Ok, in all fairness, I just wasn't feeling up to writing in the blog this week. Instead, I'm sticking in a generic entry that I wrote a while back and never got around to posting :-)
After watching yet another fabulous episode of House Tuesday night I got to thinking about the show and the characters and why it's so popular. Yes, it's well-written and well acted but let's face it, House is certainly not what you'd call a likable character. And yet, we like him for that reason.
I then started thinking about all the other shows I like to watch. Most of them are pretty popular and they've all been given good reviews by the critics. There's House, of course, and Monk and 24 and CSI. Love those shows.
That's when I noticed a very common theme running through all these shows. They all center around damaged heroes.
House is damaged on so many levels it's hard to tell where to begin. And Monk, well anyone who keeps an updated list of his phobias, ranked by degree of fear, is hardly well-adjusted. Jack Bauer over on 24? Well let's put it this way, if Jack started therapy now, 8 hour sessions 7 days a week I think he'd probably die of old age before he was ever anything close to normal. If he were a real person he'd likely have had a complete nervous breakdown after any ONE of his featured days. And let's not forget our buddy Grissom over on CSI. Bug fan, approaches roller coasters the way some people approach fine wine. And let's not forget, he damn near went deaf too (with the same condition that I have I might add). He's by far the most normal of the group but considering who he's measured against, that's not saying much.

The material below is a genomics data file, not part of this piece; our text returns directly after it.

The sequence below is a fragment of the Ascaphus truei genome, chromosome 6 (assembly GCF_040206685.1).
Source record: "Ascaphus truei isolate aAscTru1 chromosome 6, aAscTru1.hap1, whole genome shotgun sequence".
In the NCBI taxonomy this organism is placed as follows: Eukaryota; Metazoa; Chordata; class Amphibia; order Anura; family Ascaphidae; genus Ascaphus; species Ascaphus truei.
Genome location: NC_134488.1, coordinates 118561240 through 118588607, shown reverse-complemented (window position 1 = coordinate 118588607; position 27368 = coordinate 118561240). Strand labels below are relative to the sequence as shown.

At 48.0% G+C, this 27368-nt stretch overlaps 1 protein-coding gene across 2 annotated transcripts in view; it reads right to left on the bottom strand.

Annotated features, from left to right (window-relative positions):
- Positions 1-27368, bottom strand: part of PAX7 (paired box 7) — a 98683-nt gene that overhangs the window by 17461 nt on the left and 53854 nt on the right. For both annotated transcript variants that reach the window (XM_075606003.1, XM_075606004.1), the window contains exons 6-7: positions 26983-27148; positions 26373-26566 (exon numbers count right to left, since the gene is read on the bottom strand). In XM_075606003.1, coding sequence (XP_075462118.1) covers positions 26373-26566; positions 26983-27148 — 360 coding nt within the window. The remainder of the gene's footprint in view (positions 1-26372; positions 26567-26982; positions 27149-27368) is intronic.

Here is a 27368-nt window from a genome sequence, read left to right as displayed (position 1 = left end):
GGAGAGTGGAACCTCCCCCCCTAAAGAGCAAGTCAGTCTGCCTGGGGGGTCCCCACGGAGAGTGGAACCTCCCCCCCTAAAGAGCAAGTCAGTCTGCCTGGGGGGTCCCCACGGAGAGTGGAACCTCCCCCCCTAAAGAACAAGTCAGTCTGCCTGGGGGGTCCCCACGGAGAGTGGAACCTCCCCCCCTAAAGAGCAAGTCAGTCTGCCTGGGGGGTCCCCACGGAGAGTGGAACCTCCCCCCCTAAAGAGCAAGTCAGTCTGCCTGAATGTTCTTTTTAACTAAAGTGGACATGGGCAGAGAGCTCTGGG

We like all of them though. I wonder why that is. Do we like them in spite of their damage or do we like them BECAUSE of their damage? It's hard to argue with their talent, of course, but you could make characters with the same ability, minus the damage, and we wouldn't find them nearly as interesting. The guy over on Psyche, for example, has many of the same talents as Monk but he's just not as fun to watch.
Maybe we like them because they're a bit like us. We can relate to them because they're no more perfect than we are. And yet they still keep at it long after most of us would have given up.
When you think about it, that also explains why I prefer my superheroes to be from the Marvel universe instead of DC. Batman is the only DC character with issues but compared to the sufferings in the Marvel universe, he'd probably be considered a crybaby. "What? Your only trauma is watching your parents get shot in a robbery when you were a child? That's the best you can do? Sorry Bruce but in the Marvel universe, that's just not going to be enough. Hell that's not even enough to make you a villainous henchman in the Marvel Universe. Come back when you've got something a little more scarring." :-)